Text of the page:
Expetitle Blog

This is some text inside of a div block.



No items found.

What is a bring-down title search in property searches?

Buying a home or property is a huge investment, and new property owners want to protect the money they invest in their property. Quite simply, property owners want to protect their ownership rights. Hence, it is important to have a title search conducted on the property and to purchase title insurance in case anything was missed during the title search or there is an unrecorded document.

You’ve likely heard of a title search, but what about a bring-down title search and do you need one when buying a home? We’re here to explain.

Title search

First, a bit more on title searches. A title search will give you a chain of title for the property; show any restrictions on the property, such as easements; and identify outstanding mortgages, back taxes, or outstanding liens on the property. A title search is done by searching the local land records in the town, city, or county where such records are kept for the property.

Bring-down title search

A bring-down title search describes the continuation of due diligence in an additional title search before the recording of the deed or mortgage. This search addresses the gap between the time of the original search and the recording of the deed to ensure that no liens or other claims have been placed on a property during that time before closing.

You can never be too careful when dealing with real estate investments. Plus, this extra step can give a buyer extra peace of mind in finalizing the transaction. This is also sometimes called a continuation or a take-down search.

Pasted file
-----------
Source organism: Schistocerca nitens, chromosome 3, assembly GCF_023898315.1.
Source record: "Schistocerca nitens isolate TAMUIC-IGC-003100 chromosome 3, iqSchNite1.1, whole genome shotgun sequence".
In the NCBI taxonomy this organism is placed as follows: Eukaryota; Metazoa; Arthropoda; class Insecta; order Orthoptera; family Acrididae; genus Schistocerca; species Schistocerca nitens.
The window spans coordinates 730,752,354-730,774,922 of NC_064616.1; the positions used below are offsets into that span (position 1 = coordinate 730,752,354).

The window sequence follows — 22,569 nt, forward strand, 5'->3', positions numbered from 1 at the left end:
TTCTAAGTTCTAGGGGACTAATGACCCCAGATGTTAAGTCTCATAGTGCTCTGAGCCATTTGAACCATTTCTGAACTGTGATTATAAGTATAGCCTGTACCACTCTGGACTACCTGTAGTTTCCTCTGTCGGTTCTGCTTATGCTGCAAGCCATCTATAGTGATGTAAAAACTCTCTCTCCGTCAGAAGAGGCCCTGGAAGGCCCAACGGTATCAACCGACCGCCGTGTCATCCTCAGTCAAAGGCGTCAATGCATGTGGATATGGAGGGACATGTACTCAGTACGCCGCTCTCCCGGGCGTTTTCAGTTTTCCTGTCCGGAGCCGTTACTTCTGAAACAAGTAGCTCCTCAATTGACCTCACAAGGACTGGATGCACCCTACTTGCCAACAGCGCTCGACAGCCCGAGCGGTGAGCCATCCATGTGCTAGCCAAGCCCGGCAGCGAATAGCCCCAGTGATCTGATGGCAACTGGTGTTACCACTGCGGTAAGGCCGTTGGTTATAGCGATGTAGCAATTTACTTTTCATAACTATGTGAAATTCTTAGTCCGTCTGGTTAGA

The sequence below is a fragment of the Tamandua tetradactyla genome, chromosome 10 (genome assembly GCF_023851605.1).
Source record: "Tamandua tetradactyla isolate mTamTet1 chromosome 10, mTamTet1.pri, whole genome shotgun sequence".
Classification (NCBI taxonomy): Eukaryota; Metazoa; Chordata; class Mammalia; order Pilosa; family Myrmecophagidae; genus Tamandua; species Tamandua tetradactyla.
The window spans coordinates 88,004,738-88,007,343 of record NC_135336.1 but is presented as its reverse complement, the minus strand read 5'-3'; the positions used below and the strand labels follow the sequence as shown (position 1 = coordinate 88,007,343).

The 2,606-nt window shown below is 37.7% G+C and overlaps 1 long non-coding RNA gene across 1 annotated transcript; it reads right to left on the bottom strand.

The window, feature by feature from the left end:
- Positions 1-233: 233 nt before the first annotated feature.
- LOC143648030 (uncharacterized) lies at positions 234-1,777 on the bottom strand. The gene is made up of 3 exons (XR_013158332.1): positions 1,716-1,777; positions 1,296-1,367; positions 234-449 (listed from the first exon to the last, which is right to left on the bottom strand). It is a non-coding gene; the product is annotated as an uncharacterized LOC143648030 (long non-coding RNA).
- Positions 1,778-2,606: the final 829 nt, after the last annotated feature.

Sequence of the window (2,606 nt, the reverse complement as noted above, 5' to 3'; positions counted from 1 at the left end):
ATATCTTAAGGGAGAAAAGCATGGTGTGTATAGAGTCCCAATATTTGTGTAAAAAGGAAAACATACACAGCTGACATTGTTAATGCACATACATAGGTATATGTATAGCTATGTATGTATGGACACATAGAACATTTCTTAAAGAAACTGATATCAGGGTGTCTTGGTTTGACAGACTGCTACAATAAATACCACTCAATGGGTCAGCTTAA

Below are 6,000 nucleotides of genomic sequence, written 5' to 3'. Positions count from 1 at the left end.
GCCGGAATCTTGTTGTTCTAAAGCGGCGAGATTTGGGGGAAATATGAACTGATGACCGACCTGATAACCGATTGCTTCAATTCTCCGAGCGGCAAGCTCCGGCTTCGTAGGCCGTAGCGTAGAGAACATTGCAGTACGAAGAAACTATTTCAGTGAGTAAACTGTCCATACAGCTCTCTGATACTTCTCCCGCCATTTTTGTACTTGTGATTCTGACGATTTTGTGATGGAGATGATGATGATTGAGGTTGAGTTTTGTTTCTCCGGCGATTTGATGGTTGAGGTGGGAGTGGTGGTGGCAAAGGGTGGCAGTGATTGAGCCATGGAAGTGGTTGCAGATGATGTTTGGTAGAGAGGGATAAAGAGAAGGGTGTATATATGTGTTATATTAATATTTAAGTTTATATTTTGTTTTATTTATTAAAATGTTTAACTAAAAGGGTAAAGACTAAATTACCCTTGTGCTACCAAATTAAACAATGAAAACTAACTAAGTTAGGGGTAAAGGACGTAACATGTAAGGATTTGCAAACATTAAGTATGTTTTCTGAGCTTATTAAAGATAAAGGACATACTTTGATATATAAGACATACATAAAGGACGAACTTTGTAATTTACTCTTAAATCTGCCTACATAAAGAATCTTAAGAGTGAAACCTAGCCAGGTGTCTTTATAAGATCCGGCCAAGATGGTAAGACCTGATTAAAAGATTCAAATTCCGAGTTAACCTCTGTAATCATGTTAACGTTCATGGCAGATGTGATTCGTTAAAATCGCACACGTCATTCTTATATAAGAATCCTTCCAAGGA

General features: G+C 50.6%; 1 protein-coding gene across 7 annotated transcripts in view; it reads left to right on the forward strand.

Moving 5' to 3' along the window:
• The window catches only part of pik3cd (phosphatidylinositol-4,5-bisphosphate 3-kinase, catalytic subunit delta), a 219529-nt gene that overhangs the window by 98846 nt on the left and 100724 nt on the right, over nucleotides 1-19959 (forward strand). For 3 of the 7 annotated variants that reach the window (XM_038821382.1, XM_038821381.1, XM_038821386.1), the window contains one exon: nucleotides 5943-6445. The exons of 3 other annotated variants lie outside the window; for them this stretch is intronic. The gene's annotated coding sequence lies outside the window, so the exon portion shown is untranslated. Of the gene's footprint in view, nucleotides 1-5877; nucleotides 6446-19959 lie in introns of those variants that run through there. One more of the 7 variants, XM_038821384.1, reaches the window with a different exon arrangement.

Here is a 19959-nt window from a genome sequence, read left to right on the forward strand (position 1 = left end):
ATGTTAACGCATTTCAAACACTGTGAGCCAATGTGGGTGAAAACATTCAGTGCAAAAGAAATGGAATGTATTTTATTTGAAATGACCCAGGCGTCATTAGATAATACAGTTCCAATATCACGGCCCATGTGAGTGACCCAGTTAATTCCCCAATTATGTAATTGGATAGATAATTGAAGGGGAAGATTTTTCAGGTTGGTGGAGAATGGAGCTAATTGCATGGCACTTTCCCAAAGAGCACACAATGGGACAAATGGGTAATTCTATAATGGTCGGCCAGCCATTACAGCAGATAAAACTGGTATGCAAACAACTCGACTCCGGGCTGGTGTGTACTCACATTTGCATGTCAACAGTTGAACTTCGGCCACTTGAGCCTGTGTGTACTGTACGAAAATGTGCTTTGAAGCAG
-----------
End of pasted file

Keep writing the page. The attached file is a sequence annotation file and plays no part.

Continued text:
Because a bring-down search is an additional step in the title diligence process to protect the buyer, the fee for this service is almost always paid by the buyer.

Don’t forget title insurance

Even with so much work put into title investigation, don’t forget that title insurance still plays a critical role in protecting your investment. Title insurance protects homebuyers and lenders against defects or problems with a title when property ownership transfers. If a title dispute arises during or after the sale of a home, most title insurance policies cover the common claims filed against a title, such as back taxes, conflicting wills, and outstanding liens.

Your title company will help you navigate the title search and bring-down title search to ensure you and your investment are protected in the years ahead.

Related posts